• A sound certification process of out-of-court settlement schemes would also support the perception of trust and neutrality.
  • It is imperative that further steps are taken to harmonize the CDR landscape and architectures on the ground, for the improvement of both national and cross-border dispute resolution and markets. All elements need to be regarded as part of a single holistic system, which would lead to integrating courts, tribunals, ADR, Ombudsmen and other structures.
  • Pathways need to be as simple as possible and integrate relevant steps at the right time. They should be easily identifiable by users and guide them. Different and uncoordinated systems create ineffective/inefficient fragmentation.
  • Lack of business coverage. National ADR structures lack residual ADR coverage, meaning there remains e.g. a lack of take-up by many small and medium-sized businesses (SMEs) in joining ADR bodies.
  • Sharing of data remains fundamental. Monitoring and preventative actions can only be done via sharing of (anonymous) dispute data. Accordingly it is important to aggregate sectorial data, cross-sectorial data and cross-border data. The development of artificial intelligence and machine learning could help overcome specific barriers and biases, and further develop the habit of seeking compromises through a neutral third party.


Current research
Best Practice

Open-ended Real Estate Investment Funds 2012: Legal action for damages according to the German Capital Markets Model Case Act due to prospectus and sales issues.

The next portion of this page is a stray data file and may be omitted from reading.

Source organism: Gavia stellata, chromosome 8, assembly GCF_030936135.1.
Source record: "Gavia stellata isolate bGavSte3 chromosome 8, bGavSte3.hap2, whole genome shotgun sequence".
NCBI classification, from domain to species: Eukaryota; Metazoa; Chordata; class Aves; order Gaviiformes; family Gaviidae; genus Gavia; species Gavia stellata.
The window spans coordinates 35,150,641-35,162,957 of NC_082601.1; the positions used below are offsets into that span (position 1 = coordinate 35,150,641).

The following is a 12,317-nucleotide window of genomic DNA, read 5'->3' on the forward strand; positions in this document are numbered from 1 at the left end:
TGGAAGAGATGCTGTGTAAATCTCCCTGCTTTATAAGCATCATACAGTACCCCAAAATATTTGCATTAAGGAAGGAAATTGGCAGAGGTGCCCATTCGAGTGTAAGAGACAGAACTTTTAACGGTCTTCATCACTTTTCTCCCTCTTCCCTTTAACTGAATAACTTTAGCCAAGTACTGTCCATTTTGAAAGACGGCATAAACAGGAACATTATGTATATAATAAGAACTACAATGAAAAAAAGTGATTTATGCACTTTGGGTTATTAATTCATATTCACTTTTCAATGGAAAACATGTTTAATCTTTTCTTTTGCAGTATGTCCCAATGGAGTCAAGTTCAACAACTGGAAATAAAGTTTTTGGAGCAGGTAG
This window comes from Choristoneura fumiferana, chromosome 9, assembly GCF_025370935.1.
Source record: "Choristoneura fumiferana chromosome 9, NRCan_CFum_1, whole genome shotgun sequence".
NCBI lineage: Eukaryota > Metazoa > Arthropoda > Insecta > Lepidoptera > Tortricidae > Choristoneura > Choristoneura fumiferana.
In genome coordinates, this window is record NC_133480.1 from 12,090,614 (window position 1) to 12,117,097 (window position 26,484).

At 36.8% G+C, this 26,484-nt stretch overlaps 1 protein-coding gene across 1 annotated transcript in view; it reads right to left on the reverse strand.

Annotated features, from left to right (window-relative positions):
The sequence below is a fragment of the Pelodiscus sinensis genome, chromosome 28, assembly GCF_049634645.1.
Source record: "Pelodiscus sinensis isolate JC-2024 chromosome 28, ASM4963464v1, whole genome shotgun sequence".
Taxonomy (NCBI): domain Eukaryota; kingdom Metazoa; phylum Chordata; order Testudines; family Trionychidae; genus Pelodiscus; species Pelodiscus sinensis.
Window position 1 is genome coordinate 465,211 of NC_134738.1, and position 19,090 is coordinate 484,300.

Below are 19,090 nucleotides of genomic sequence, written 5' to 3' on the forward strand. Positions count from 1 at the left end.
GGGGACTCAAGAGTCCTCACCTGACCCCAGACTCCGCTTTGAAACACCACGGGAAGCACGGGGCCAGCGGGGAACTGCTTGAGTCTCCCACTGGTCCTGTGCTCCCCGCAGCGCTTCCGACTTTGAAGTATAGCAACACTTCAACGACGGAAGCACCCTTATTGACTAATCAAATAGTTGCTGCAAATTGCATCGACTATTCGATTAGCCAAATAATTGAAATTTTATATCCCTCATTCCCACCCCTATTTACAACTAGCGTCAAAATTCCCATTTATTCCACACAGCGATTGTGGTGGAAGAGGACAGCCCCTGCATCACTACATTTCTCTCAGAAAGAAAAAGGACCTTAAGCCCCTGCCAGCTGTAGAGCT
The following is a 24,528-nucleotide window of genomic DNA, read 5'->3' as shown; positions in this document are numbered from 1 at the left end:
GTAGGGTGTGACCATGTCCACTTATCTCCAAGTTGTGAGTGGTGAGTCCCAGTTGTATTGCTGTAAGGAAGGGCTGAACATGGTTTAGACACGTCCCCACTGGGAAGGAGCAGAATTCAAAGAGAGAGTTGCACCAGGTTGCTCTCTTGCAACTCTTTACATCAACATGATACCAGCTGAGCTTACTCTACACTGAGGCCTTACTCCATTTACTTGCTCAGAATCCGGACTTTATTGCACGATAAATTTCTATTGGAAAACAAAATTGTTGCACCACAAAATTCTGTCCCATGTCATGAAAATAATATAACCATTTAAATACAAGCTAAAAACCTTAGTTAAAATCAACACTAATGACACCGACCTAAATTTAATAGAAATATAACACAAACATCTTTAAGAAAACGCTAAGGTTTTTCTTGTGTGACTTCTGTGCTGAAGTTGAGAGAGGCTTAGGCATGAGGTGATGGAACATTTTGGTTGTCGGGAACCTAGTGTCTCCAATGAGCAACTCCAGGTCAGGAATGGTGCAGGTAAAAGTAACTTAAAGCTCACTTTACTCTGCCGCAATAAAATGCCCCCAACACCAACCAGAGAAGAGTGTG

Ca. 1000 claims on behalf of private investors were filed by a law firm: Ca. 250 cases where private investors had a legal protection insurance went to court and ca. 750 cases where private investors had no legal protection insurance went to the Ombudsman Scheme for Investment Funds, basically to achieve a suspension of the period of limitation. The ombudsman decided to bundle the 750 cases (with reference to Civil Process Regulation) as the complaints where identical in terms of a few legal questions.

The ombudsman issued a final proposal within 6 month after having received the complete complaints files. The Ombudsman Scheme for Investment Funds calculated the costs of the procedure (750 cases) which had to be beared by the investment management company on real efforts. In comparison, the entire court procedure took much longer, was substantially more expensive and not least the German Federal Court of Justice finally came in essence to the same conclusions as the ombudsman. The court cases were closed in 2018, i.e. around six years later.The costs had been paid mainly by the legal protection insurances of the claimants.

Source: Interview with Timm Sachse, Head of Ombudsman Scheme for Investment Funds, on 23rd of May 2019 in Berlin.

Argumentation support

In the context of the EU Commission's Draft on Representative Actions as part of the “New Deal for Consumers” misses an opportunity to design a central ADR body, or to encourage first-use of a plethora of available non-court redress systems. Instead it institutionalizes an EU wide representative court procedure for damages derived from the Injunctions Directive.

Academic research shows that Ombuds-Schemes and Regulatory Redress have proven to be most effective in Europe. [1]
The following evaluation criteria of Collective Redress mechanisms had been used:
  • Speed of identification of a mass issue;
  • Ease of ability to identify relevant consumers and to contact or refund them;
  • Ease of access by consumer (user-friendliness);
  • Cost of consumers (procedure access, obtaining redress);
  • Duration of process;
  • Total transactional costs;
  • Costs of intermediaries/process;
  • Delivery of full redress;
  • Regulatory outcome: change of behavior/learning, reducing risk of recurrence

Likewise those criteria represent important goals and guidelines for regulation.

[1]C Hodges and S Voet, ‘Delivering Collective Redress, New Technologies’ (Hart, 2018), P.298.